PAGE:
Alcohol and blood glucose levels

Alcohol and blood glucose levels

Alcohol can increase the blood glucose level in the short term if the drink contains carbohydrate, but increase the risk of hypoglycaemia (low glucose) in the medium to long term.

Frequently asked questions 

Q. Why am I at risk of having a hypo if I drink alcohol? 

A. You are at risk because the liver is processing the alcohol you have drunk and cannot release any supplies of stored glucose at the same time. The more alcohol you drink, the bigger the risk. This means you might need to reduce your insulin dose in the evening and again at breakfast time, or eat more carbs before bed and the next day at breakfast. 

Q. Should I test my blood glucose when I’m out, especially if I start to feel drunk? 

A. This is very important, even if it is a bit inconvenient to carry your blood glucose meter with you every time you go out.  The trouble is that if you don’t test when you are out drinking, the alcohol might be having a huge effect on your blood glucose without you being aware of it, as the symptoms of high and low blood glucose can easily be mistaken for just being drunk. 

A blood glucose monitor in a pair of hands testing blood glucose level

I wouldn’t dare go out without a meter. I’ve sometimes not realised that I’m going hypo and just thought I was really drunk. Once I ended up in A&E and was so embarrassed the next day when I woke and sobered up

Q. Should I carry some glucose with me? 

A. This is extremely important. It’s not really a major issue if your blood glucose levels drop when you’re in a bar and can buy a normal coke, which contains glucose. But if you’re on your way home and there aren’t any shops open, or if you stay overnight with a friend, it might be dangerous to be without any glucose tablets. 

Q. Could I have a hypo the following morning after going out drinking? 

A. This is common and usually depends on the amount of alcohol that has been drunk the night before. The liver can take a while to process alcohol and so the risk of having a hypo can last for a good while after your last drink. It’s important to set your alarm clock just to make sure you don’t sleep through a hypo which can be serious and might mean you need medical help. At breakfast, you may need to either eat extra carbs or reduce your dose of fast-acting insulin. Test your blood glucose regularly. 

Q. Is it a good idea to carry ID? 

A. You should definitely do this in case you have a hypo, or need medical help for a different reason and especially if you are with people who don’t know you have diabetes. In addition, many clubs and bars might not let you in if they see you are carrying insulin pens/syringes or blood glucose testing equipment. 

Q. Should I tell my friends about hypos? 

A. You may not realise you are experiencing a hypo, so it’s very important that at least one or two of your friends can recognise the symptoms and make sure you’re aware you’re having one. They should also be able to spot the symptoms of a more severe hypo and be able to help you by giving you the appropriate treatment.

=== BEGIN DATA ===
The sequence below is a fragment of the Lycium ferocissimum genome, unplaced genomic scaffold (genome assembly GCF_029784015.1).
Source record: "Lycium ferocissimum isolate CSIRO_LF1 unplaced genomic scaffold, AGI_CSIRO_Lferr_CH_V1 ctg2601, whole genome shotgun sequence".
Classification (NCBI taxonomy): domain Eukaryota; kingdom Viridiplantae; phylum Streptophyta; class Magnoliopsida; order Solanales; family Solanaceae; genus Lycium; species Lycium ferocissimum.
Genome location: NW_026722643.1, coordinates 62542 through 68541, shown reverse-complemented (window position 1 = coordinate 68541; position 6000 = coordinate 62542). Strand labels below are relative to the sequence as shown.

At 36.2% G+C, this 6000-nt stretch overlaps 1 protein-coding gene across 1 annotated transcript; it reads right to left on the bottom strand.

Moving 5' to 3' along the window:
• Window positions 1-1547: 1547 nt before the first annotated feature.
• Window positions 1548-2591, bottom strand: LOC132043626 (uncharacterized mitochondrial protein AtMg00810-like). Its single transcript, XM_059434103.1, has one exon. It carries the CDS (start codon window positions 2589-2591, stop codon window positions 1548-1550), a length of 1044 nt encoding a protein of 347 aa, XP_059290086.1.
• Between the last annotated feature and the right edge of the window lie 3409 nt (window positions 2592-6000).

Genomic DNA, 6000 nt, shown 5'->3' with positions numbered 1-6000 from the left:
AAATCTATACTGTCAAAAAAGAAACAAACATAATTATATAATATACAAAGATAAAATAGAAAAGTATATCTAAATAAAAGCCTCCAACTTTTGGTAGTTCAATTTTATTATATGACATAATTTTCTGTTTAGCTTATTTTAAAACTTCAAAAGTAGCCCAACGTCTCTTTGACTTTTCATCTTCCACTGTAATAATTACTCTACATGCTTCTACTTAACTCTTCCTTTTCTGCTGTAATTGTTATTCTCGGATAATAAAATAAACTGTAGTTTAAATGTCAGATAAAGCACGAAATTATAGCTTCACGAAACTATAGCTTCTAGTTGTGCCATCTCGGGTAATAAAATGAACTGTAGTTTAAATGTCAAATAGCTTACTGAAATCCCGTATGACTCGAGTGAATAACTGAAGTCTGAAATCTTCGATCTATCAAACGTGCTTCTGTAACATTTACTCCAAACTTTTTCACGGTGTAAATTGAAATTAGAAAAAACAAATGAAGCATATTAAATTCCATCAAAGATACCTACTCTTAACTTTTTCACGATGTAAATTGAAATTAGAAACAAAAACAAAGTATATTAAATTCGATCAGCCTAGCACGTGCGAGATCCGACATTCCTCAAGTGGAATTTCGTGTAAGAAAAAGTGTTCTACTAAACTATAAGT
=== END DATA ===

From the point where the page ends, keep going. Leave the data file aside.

You should warn your friends that if you start acting strangely or shaking/sweating, then they should insist that you check your blood glucose. This is especially important if you are staying with them overnight or going on holiday together. Make sure they know that you can have a hypo in your sleep.

3 young people in a bar.  2 people are speaking to each other

“My best pal always knows if I’m going low when I’m drinking even before I realise. We’ve had a few arguments, mind, when she tells me to check my blood and I say I’m fine. I now know, though, to do as she says as she’s always been right! Sometimes it’s hard to pick up that you’re going low and you think you’re just drunk, and it’s nice having someone to go to the toilet with you to check”. 

Q. Could my blood glucose rise if I drink alcohol? 

A. It will if you’ve had any drinks containing sugar. Have a look at this Carb & Cals pdf that explains more about the carbohydrate content in alcohol. You should avoid high carb drinks where possible. However, if you are going out, being active and drinking over an extended period of time then alternating between low and higher carb drinks can be a safer way to keep blood glucose levels stable.

If you are starting out, do not count carbs in alcohol. Over time and with regular blood glucose monitoring, you will learn whether you need to take a small amount of insulin to cover high carbohydrate drinks (e.g. cider, lager) to correct high blood glucose levels, or whether you can manage them through alternating between higher and lower carb drinks.

To reduce the risk of blood glucose dropping overnight, have a carbohydrate supper uncovered by insulin before bed and/or reduce your evening basal insulin dose. Make sure you have your glucose monitor and hypo treatment at the side of your bed just in case you need it.

Q. Is there anything else I need to bear in mind about going out drinking? 

A. There are other aspects to going on a night out that might affect your blood glucose levels: 

  • Playing sport before you go to the pub, dancing, walking home, sex: these are all forms of exercise and can put you at risk of a hypo. 
  • A takeaway on the way home, or eating something carb-laden before you go to bed could send your blood glucose much higher than it should be. 
  • If you are having a long lie-in the next day, your blood glucose could go either way: miss your breakfast insulin dose and lie around in bed and your level could be too high, but you may also be at risk of a delayed hypo after drinking alcohol and even more so if you skip breakfast too. 

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